Just last week saw the arrival of the ‘Golden Cross’ on the DJ30 (Dow Jones Industrial Average), and with it came a mixed bag of reactions from both bulls and bears. The ‘Golden Cross’ is a well-known forex trading strategy, actually, any instrument trading strategy that occurs when the 50-day MA crosses above the 200-day MA, conversely, when the opposite happens it’s called a ‘Death Cross’.
Since the birth of the Dow Jones Industrial Average in 1896, there have been plenty occurrences of the Golden Cross, however, the one we saw last week was the first since 2016. While the Dow did climb a huge 43.3% from the last Golden Cross, we need to ask ourselves, is it a viable trading strategy if we take trades when either the Golden Cross or Death Cross occurs.
Let’s dig a little deeper and look at the last 100 or so years of data.
Ok, so there have been a total of 81 crosses in the Dow’s history, which should be able to give us a reasonably sample size to analyse. Now we can find out of the Golden and Death crosses actually matter.
|81 total occurrences||3 month return||6 month return|
|How Many Positive||50||52|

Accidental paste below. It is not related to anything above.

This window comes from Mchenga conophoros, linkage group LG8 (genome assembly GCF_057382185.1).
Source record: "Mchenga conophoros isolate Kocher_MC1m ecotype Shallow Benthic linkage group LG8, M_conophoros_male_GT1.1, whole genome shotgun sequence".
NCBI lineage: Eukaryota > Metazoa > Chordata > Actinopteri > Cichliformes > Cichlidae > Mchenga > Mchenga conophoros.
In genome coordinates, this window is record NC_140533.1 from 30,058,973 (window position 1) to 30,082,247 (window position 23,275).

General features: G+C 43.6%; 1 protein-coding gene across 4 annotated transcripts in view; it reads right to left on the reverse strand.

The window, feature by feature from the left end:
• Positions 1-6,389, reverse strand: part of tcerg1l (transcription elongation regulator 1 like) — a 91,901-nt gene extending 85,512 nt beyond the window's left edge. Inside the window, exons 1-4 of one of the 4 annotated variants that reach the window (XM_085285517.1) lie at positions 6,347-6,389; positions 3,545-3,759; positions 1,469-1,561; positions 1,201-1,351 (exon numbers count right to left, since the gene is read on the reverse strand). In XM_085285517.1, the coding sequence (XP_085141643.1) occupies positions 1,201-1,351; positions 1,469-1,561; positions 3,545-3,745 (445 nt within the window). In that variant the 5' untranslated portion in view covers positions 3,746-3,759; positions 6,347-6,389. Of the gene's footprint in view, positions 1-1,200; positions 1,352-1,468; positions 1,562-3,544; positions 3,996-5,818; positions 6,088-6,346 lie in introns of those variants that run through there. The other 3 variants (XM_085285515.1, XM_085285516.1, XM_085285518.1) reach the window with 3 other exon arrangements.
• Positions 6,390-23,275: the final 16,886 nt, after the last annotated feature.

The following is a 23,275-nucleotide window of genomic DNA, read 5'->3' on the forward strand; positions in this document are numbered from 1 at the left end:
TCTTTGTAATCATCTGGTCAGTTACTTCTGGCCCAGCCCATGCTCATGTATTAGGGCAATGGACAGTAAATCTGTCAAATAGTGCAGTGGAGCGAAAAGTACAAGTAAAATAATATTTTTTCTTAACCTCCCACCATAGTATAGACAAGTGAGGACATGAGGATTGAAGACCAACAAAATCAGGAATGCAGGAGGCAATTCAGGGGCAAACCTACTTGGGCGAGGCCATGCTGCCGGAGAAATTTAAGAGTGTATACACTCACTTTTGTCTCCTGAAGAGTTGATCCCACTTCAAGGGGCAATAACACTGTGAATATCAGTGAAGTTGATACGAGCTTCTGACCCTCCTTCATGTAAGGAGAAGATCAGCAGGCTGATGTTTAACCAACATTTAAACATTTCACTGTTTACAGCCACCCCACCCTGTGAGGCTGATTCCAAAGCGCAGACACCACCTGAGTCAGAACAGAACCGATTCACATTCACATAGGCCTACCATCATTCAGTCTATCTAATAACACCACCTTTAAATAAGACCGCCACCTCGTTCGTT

|Average Return when positive||7.33%||10.65%|
|How Many Negative||31||29|
|Average Return when Negative||-6.28%||-9.51%|
As you can see from the stats above, while there as a somewhat ok chance (60-64%) of seeing a positive return, it’s hardly a robust indicator of either strength or weakness.
A quote by Ari Wald from Oppenheimer & Co., seems to sum it up quite nicely: “All big rallies start with a golden cross, but not all golden crosses lead to a big rally.”
All in all, there isn’t much of a decent reason to rely significantly on Golden or Death Crosses. Sure, the bullish numbers are there, but it’s still not a lot to scream “buy” every time the Golden Cross occurs. If we were seeing a success rate of say, 75%, then perhaps we’d be discussing things a bit differently. Whilst these crosses are well known and quite popular as a point of discussion, their reliability as a valid trading signal leaves something to be desired.
Source: Vantage FX Blog